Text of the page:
Leeds Playhouse develops a strong narrative and urban presence with a creative ceramic façade

Leeds Playhouse develops a strong narrative and urban presence with a creative ceramic façade

14 May 2020 News

Originally designed in the 1980s the Leeds Playhouse had grown tired. Designed by the Appleton Partnership and opened in 1990, the building contains two theatre spaces being the Quarry (a fan-shaped auditorium) and the Courtyard Theatre (a galleried flexible space). Though considered a seminal design at the time, certain problems with the design arose over time. 

Jim Stephenson (ClickJim)

In particular, the playhouse was built facing the wrong direction as it was meant to address a wider development that never materialized. Other fundamental issues included meeting expectations of today’s audiences in terms of facilities, accessibility and inclusivity. 

Jim Stephenson (ClickJim)

Following a period of investment and redevelopment in Leeds, Page/Park Architects began a renovation and extension of the playhouse in 2016. The completed project comprises a new entrance extension onto St Peters Street (with a large new passenger lift), a re-imagined original entrance onto Playhouse Square and the formation of a new internal foyer at the mid-level of the building to connect the entrances and provide improved access and connection into the Quarry and Courtyard. 

Jim Stephenson (ClickJim)

Particularly striking to the new frontage is the use of ceramics, a material with a strong history of building use in Leeds. Ceramics enabled the architects to exploit the plasticity of the material to create a three-dimensional façade that alters with the light conditions, with the trapezoidal form linking back to the geometries of the original building.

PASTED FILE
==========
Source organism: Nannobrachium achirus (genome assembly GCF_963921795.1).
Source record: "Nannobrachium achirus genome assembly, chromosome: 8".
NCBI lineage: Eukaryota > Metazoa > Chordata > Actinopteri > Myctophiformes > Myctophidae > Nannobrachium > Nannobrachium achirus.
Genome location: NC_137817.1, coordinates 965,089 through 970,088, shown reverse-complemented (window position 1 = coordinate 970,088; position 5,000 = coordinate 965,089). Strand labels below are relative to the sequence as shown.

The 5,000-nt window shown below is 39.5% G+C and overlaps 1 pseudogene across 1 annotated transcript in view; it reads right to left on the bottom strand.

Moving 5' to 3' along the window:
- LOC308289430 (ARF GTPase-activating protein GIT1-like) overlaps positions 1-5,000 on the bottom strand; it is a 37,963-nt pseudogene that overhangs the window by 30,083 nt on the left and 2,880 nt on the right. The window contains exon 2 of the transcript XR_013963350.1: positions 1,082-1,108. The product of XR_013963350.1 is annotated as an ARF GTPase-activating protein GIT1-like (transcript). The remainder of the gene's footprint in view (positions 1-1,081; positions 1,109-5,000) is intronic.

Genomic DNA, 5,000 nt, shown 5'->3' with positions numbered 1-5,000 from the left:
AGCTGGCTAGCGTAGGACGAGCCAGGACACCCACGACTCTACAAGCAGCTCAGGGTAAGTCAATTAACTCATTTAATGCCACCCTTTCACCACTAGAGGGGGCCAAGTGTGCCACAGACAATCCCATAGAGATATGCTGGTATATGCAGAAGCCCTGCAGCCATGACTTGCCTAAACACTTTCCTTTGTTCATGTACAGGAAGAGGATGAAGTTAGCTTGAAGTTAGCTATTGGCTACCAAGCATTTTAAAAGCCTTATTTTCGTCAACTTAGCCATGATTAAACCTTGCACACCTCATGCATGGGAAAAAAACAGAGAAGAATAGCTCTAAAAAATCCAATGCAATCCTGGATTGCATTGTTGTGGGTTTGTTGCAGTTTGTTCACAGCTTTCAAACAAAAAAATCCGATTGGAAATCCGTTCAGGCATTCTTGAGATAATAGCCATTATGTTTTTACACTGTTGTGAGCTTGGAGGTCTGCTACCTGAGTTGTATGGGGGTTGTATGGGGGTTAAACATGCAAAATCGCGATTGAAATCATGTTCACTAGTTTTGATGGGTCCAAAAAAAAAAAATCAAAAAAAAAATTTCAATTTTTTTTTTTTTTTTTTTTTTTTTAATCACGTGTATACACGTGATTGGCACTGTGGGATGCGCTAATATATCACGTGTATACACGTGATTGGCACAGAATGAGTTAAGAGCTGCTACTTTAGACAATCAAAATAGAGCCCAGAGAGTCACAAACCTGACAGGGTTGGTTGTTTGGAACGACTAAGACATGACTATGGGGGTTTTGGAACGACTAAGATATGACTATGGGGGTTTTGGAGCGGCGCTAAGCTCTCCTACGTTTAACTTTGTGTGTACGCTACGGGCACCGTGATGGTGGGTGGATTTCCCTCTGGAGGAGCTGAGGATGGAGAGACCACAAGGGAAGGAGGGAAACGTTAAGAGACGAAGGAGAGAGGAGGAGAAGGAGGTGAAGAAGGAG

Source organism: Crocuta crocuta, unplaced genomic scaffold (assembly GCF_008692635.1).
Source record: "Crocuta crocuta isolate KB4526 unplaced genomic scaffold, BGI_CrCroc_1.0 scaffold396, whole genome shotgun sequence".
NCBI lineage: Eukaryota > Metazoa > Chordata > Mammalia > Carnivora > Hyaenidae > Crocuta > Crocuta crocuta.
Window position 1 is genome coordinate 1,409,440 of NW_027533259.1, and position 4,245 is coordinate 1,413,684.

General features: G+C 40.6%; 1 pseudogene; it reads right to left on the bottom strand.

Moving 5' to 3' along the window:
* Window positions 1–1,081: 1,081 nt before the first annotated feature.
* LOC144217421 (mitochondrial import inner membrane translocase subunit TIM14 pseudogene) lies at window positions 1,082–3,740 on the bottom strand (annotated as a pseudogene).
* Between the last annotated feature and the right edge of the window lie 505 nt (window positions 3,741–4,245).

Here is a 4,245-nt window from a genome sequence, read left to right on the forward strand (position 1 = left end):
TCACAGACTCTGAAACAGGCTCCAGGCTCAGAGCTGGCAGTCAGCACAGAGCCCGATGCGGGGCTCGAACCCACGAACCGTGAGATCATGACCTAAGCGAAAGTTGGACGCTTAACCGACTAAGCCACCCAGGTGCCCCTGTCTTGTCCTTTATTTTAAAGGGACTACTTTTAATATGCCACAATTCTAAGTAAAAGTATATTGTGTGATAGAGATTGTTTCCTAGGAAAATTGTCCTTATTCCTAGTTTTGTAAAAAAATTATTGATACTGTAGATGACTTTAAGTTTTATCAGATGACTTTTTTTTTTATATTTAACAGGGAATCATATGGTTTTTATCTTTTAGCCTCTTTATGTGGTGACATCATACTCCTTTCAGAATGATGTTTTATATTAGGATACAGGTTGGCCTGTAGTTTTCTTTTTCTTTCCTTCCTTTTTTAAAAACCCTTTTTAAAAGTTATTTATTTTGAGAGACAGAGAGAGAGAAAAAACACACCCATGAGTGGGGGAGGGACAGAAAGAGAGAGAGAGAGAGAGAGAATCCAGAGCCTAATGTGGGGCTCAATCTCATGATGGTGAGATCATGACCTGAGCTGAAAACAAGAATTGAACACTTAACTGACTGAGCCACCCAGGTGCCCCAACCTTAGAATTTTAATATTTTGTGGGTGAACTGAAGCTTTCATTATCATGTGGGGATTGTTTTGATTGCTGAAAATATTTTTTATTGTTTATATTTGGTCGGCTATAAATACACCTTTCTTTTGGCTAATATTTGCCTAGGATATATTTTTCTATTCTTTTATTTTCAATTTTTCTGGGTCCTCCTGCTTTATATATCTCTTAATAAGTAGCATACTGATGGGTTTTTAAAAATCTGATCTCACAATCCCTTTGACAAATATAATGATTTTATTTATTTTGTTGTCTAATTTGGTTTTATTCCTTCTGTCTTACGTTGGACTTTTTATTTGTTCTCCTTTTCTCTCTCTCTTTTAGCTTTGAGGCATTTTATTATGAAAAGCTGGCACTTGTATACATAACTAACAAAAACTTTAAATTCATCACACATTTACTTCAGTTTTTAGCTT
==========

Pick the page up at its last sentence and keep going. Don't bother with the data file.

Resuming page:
Jim Stephenson (ClickJim)

As professional storytellers, Leeds Playhouse pushed the designers to develop a strong narrative behind the pattern of these panels and the idea emerged of the actor standing on the stage being represented into the patterning on each of the four panels, with each panel depicting one of the four main spaces (Quarry, Courtyard, Bramall Rock Void and Barber Studio). The black tiles represent the actor in the footlights looking out at their audience, with the fading of the colours into darkness. Each panel is lit from the bottom (representing the stage footlights) with the light fading out as your eye rises up the panels.

Jim Stephenson (ClickJim)

The new entrance extension delivers a strong visual identity for not only Leeds Playhouse but also the city’s wider cultural quarter. The theatre building can now better support the artistic community of Leeds. 

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